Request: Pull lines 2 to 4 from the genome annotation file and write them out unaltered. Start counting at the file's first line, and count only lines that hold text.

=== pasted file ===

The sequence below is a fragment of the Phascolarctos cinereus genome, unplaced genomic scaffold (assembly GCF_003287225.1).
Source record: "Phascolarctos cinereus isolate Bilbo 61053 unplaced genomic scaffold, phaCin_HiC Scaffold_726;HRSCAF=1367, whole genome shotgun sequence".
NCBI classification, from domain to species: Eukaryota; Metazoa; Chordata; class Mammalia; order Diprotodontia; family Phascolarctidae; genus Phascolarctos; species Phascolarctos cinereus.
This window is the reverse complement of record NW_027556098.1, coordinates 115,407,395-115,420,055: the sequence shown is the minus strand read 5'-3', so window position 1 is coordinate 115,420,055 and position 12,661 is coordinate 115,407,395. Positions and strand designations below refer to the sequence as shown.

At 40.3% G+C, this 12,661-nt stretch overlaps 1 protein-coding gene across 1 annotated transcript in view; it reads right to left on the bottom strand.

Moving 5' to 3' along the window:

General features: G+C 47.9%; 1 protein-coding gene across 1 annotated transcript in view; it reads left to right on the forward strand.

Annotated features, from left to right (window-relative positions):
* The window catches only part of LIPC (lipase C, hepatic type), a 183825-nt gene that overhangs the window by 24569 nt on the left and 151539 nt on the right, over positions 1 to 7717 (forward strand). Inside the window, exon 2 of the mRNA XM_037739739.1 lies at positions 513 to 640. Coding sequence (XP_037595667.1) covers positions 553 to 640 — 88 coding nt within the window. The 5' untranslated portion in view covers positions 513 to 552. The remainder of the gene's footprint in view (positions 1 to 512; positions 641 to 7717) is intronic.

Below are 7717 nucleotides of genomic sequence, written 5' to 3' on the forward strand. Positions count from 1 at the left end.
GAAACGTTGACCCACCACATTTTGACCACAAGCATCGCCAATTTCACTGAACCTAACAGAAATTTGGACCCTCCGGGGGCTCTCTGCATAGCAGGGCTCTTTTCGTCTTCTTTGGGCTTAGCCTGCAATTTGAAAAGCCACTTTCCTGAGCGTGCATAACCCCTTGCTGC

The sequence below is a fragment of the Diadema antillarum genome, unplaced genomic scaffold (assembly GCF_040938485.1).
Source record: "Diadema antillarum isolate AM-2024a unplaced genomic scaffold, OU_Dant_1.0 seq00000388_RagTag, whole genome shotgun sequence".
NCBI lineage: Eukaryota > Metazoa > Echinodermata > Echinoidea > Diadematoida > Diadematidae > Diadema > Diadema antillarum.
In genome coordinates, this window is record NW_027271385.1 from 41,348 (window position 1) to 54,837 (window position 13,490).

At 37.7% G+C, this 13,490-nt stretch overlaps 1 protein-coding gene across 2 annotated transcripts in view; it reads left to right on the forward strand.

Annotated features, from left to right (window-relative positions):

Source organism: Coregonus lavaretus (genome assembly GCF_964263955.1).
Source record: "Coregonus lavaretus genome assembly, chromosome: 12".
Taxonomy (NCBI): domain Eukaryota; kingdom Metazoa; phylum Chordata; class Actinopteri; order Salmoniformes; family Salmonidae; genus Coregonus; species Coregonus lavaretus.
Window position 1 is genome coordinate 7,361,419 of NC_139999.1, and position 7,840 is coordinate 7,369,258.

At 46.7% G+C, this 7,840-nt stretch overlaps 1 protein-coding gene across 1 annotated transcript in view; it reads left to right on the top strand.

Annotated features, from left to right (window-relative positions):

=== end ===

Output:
Source record: "Phascolarctos cinereus isolate Bilbo 61053 unplaced genomic scaffold, phaCin_HiC Scaffold_726;HRSCAF=1367, whole genome shotgun sequence".
NCBI classification, from domain to species: Eukaryota; Metazoa; Chordata; class Mammalia; order Diprotodontia; family Phascolarctidae; genus Phascolarctos; species Phascolarctos cinereus.
This window is the reverse complement of record NW_027556098.1, coordinates 115,407,395-115,420,055: the sequence shown is the minus strand read 5'-3', so window position 1 is coordinate 115,420,055 and position 12,661 is coordinate 115,407,395. Positions and strand designations below refer to the sequence as shown.